Antibiotic resistant diseases are on the rise in the United States, and Utah is far from immune.
The Centers for Disease Control defines the antibiotic resistant problem as a "major blooming public health crisis." Drug resistant bacterial infections affect millions of people worldwide and cause up to 90,000 deaths and billions of dollars in health care costs each year in the United States.
In Utah, antibiotic-resistant infections have become a significant threat, according to state and local health experts.
"People are simply overusing or improperly using antibiotics," said Jeanette Smyth, infection and prevention control director at Ogden Regional Medical Center, in Ogden. "They get a sniffle and want an antibiotic, even though they have a virus. They're taking antibiotics from friends without being properly diagnosed with a bacterial infection. They start taking an antibiotic but then stop taking it because they start to feel better. All of this is causing a build-up of resistance, and we have got to do more about it."
Dustin Waters, infectious disease pharmacist at McKay-Dee Hospital, in Ogden, said even though people have been told over and over again to wash their hands, many still aren't doing so, or they're not doing it the right way.
"Washing your hands thoroughly not only helps prevent the spread of bacteria, it helps us from getting infected ourselves," he said. "And it's extremely important to be properly diagnosed with a bacterial infection. Don't insist on an antibiotic when your doctor knows whatever you have is probably viral and is going to run its own course."
Dr. Scott Steiner, chairman of the infection prevention committee at Davis Hospital and Medical Center, in Layton, said organisms gain antibiotic resistance through a variety of acquired and mutational mechanisms, but ultimately one of the main reasons resistance arises is that resistant organisms are allowed to multiply because of inappropriate or incomplete use of antibiotics.
"The body normally contains innumerable different types of bacteria, with each type having different strains," he said. "Some bacteria are susceptible to only certain antibiotics, and other bacteria require more than one antibiotic to ensure complete extermination."
So when antibiotics are given inappropriately or when a course isn't completed, Steiner said, some types of bacteria are killed, but other types and some resistant strains continue to live and propagate. Over time, what used to be only a very small number of resistant organisms increases and they overrun and replace the normal susceptible organisms.
"Then this strain that is resistant to antibiotics that it was previously susceptible to can be spread to other people, causing infections that are now difficult to treat and require additional, stronger antibiotics," he said.
Waters said there are only so many antibiotics available and pointed to Dr. Brad Spellberg, an infectious disease specialist at UCLA, who addressed the House Committee on Energy and Commerce Subcommittee on Health last year. Spellberg told the committee the antibiotic pipeline is drying up, placing Americans and people around the world at serious risk.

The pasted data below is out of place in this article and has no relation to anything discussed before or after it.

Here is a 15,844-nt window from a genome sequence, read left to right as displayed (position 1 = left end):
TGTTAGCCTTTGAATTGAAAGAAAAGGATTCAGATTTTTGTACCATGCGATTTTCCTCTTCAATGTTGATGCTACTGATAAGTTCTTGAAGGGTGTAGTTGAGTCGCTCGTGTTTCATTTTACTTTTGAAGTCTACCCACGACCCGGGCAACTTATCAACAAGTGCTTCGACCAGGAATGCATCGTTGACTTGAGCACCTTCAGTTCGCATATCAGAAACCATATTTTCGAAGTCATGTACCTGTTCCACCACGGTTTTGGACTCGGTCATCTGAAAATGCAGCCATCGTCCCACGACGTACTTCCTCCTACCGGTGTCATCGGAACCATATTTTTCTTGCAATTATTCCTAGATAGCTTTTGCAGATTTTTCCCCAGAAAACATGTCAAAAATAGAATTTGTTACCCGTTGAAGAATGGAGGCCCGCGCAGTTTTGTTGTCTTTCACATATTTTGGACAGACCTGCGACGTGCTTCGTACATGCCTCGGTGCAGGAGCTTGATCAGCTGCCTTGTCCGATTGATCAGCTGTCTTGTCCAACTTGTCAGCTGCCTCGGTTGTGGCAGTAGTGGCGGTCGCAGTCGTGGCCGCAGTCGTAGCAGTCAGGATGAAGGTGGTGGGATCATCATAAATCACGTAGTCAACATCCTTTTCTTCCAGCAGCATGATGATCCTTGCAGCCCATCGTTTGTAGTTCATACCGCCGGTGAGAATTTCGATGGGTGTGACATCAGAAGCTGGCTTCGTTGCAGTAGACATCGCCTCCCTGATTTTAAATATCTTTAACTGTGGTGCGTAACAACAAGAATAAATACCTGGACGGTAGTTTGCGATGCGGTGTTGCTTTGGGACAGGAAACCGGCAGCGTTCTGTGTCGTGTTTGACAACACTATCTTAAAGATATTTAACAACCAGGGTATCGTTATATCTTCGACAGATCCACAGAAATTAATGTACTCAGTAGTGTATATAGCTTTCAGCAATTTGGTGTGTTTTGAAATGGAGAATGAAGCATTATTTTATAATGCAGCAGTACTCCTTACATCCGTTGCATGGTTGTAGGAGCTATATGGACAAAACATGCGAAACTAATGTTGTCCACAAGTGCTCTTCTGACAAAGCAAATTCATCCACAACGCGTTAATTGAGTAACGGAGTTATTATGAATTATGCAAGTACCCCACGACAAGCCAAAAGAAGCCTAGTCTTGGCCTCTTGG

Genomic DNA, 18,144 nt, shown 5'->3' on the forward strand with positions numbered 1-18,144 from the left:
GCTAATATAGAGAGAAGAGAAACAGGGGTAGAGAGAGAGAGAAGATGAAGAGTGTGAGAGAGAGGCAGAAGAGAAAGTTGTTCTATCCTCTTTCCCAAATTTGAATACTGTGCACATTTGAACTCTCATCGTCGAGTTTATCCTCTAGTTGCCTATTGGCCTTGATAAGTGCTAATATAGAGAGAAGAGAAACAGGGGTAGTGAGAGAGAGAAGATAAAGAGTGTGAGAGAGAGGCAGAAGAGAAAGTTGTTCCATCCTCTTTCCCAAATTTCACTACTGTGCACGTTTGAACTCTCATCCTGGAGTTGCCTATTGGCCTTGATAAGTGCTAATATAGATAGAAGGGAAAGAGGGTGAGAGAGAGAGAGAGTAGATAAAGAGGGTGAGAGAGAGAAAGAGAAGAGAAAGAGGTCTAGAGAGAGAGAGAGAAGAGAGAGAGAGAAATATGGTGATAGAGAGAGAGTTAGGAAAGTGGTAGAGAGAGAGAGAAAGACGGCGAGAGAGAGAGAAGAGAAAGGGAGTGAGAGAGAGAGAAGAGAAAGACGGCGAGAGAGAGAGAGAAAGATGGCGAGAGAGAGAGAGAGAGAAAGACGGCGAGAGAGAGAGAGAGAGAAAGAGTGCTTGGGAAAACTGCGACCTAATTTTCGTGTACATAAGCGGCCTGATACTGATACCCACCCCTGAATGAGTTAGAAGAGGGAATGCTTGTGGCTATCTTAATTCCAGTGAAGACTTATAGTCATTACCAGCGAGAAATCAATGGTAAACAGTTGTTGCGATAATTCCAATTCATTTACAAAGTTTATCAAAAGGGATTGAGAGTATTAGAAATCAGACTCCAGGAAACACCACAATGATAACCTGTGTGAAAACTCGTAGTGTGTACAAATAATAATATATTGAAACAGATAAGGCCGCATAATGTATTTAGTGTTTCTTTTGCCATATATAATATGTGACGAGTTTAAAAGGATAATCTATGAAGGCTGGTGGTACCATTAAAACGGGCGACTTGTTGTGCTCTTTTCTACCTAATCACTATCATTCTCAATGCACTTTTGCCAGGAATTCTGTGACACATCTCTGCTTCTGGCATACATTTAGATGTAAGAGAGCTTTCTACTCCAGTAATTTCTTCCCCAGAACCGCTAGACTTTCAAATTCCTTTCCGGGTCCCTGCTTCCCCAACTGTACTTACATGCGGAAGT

England is dealing with an antibiotic-resistant blood poisoning caused by E.coli, which is related to urinary tract infections. The problem, said Smyth, is also being seen in the eastern part of the United States, and while it hasn't hit Utah yet, it could be just a matter of time. The World Health Organization says the trend is gathering pace and it cannot be ignored.
"For everything we have, we're not the healthiest society in the world. We have all these resources and yet we're getting into trouble," Smyth said. "We need to come up with a better way of tracking what drugs people are taking or there will continue to be another infection rearing its ugly head."
* Most coughs and colds will get better on their own without antibiotics, and antibiotics will not hasten your recovery.
* Discuss the pros and cons of antibiotics with your doctors. They will be able to assess whether you need them.
* Coughing up phlegm on its own is not a reason to need an antibiotic.
* When you have a sore throat with a runny nose with phlegm, it suggests the infection is less likely to respond to antibiotics.
* If you have a high temperature, with a really red or pus-filled throat and feel really ill, this may be an indication for antibiotics.
* Some people stop their course of antibiotics early, which might indicate they didn't need them in the first place.
* Always take all the doses each day and finish the course of treatment, typically five days. Otherwise you encourage the emergence of resistant strains.
* Never keep any leftover antibiotics to use later. An antibiotic prescribed for one infection may not be appropriate for the next.
* If you had an antibiotic last time you had a respiratory tract infection, this time ask your doctor about a delayed antibiotic prescription, which you only take if your symptoms get worse or do not improve within the expected time for that illness.
* Antibiotics in certain situations can be lifesavers, so if you or your child are very ill, do visit your doctor for advice.
Source: Heatlh Protection Agency